Bryant takes unique approach to drainage projects
With rainfall amounts this year well above average, stormwater and drainage issues are being discussed across the county. Bryant officials say they are always working to make improvements.
“We’re thinking about it all the time,” said Public Works Director Mark Grimmett.
In 2017, Bryant had approximately 60 homes flood after a heavy storm, Grimmett said. Since the completion of several improvement projects, he is aware of only about six homes that had had flooding this year, he added.
Grimmett said the stormwater projects the city has completed are “substantial.”
For upcoming projects, city officials are taking a unique approach. City officials are working with engineers to design large scale improvement projects, but since larger projects can be more expensive, the city is splitting projects, including phases and finding cheaper solutions to help residents quicker.
With a “micro approach,” the city has looked at ways to help specific homes that are flooding.
“We are zeroing in on those homes. That’s helped,” he said.
To fund these improvements, the city collects stormwater fees which are currently set at $3 for residential customers and $4 for commercial customers.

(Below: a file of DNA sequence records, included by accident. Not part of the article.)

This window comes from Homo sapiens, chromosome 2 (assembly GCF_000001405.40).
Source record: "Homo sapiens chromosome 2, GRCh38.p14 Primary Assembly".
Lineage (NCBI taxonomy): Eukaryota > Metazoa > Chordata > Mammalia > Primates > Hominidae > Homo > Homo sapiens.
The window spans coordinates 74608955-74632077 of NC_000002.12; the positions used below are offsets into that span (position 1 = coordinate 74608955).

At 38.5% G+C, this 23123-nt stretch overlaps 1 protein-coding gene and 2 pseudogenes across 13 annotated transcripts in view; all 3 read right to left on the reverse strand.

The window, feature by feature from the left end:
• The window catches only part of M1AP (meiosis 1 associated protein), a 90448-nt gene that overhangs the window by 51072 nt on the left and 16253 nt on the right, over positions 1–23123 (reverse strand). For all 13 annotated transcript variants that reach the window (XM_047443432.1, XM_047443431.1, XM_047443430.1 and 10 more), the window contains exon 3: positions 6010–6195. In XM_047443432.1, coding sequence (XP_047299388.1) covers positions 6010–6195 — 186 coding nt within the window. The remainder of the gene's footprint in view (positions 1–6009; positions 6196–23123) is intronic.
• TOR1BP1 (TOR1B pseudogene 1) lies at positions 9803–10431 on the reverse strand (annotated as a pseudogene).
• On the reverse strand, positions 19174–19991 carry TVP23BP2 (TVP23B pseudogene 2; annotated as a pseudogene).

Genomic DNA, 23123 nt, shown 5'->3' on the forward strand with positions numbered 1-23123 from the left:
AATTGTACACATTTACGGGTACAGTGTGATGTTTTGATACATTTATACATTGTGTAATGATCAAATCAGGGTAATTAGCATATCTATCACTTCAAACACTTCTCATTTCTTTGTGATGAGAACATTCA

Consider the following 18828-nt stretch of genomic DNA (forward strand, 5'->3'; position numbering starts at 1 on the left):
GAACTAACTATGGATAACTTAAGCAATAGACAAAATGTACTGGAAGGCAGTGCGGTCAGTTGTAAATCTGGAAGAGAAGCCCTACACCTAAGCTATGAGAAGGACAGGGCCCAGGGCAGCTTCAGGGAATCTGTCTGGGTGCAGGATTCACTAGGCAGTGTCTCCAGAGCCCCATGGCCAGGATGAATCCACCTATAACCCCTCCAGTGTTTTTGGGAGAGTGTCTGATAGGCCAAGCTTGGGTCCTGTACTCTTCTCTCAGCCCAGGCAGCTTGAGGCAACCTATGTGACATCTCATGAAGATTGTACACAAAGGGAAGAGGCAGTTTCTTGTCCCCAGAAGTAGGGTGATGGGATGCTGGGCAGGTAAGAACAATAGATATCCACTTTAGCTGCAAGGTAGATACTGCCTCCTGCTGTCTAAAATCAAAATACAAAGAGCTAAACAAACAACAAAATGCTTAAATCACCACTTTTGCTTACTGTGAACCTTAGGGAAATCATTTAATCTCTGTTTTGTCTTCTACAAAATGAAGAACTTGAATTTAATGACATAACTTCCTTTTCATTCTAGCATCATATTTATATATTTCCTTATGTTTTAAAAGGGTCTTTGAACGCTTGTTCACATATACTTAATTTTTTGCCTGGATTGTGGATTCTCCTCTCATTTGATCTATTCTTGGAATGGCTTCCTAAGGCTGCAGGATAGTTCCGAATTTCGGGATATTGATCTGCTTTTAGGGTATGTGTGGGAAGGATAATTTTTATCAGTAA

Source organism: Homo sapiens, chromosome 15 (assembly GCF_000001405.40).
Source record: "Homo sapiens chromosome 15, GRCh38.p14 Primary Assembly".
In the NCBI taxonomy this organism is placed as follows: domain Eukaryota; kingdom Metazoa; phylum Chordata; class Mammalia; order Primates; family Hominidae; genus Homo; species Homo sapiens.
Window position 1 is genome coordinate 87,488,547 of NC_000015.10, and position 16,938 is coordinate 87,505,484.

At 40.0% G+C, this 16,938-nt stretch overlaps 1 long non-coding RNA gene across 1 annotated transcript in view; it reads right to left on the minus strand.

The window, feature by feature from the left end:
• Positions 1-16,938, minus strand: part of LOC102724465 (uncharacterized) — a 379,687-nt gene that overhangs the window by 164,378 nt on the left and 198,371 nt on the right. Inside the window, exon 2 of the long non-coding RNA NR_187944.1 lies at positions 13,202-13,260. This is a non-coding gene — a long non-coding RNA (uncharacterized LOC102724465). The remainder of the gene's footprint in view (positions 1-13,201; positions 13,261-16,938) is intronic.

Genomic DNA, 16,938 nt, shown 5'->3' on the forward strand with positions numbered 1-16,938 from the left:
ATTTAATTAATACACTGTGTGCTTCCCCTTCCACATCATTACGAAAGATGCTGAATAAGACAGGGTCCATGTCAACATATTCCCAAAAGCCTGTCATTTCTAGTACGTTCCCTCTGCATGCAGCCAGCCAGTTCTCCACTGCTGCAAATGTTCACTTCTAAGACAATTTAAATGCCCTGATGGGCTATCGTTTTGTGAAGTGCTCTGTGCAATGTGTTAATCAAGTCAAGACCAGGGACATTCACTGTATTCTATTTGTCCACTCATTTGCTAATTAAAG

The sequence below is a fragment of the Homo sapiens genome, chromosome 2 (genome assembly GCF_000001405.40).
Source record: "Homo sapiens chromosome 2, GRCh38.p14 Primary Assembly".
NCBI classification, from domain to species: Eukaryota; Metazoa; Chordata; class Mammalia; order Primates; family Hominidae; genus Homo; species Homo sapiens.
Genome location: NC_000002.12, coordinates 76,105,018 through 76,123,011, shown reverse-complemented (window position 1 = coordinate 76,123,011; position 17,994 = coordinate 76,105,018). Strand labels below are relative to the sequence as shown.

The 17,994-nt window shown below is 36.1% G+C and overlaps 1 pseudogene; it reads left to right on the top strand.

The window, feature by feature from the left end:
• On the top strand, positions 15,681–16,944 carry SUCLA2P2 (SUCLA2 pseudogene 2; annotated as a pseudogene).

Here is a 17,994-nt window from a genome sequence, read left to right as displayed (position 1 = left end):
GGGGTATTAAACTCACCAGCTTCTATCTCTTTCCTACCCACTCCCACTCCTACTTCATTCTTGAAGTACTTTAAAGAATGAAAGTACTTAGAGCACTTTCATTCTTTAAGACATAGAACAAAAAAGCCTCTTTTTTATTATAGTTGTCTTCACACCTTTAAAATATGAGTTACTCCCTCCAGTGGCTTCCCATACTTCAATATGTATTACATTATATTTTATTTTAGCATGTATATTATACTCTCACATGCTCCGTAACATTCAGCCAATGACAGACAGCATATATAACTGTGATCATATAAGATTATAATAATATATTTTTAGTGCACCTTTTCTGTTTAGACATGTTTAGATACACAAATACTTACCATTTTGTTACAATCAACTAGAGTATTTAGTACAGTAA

“Those stormwater fees we’re collecting, we’re not sitting on them. We’re using them and we’re making some progess,” Grimmett said.
City officials have discussed reviewing the stormwater fees and have even proposed a change to how the rate is set for commercial customers.
“Rates for each property will be different based on impervious square feet,” Grimmett said. “We’ve talked about it for a couple years now. We’re excited we’re getting some movement on it.”
Changes have not yet been presented to, or approved, by the Bryant City Council.
As well as the improvement projects, Grimmett and other staff work to ensure developers build projects following stormwater specifications not to cause further flooding.
Grimmett and the city’s construction management team take part in the city’s Development Review Committee and visit job sites every day.
One problem the city will never be able to solve is the unpredictability of flooding.
“Every rainfall situation is different,” Grimmett said.
A list of completed stormwater projects, as well as planed projects, is available on the city’s website.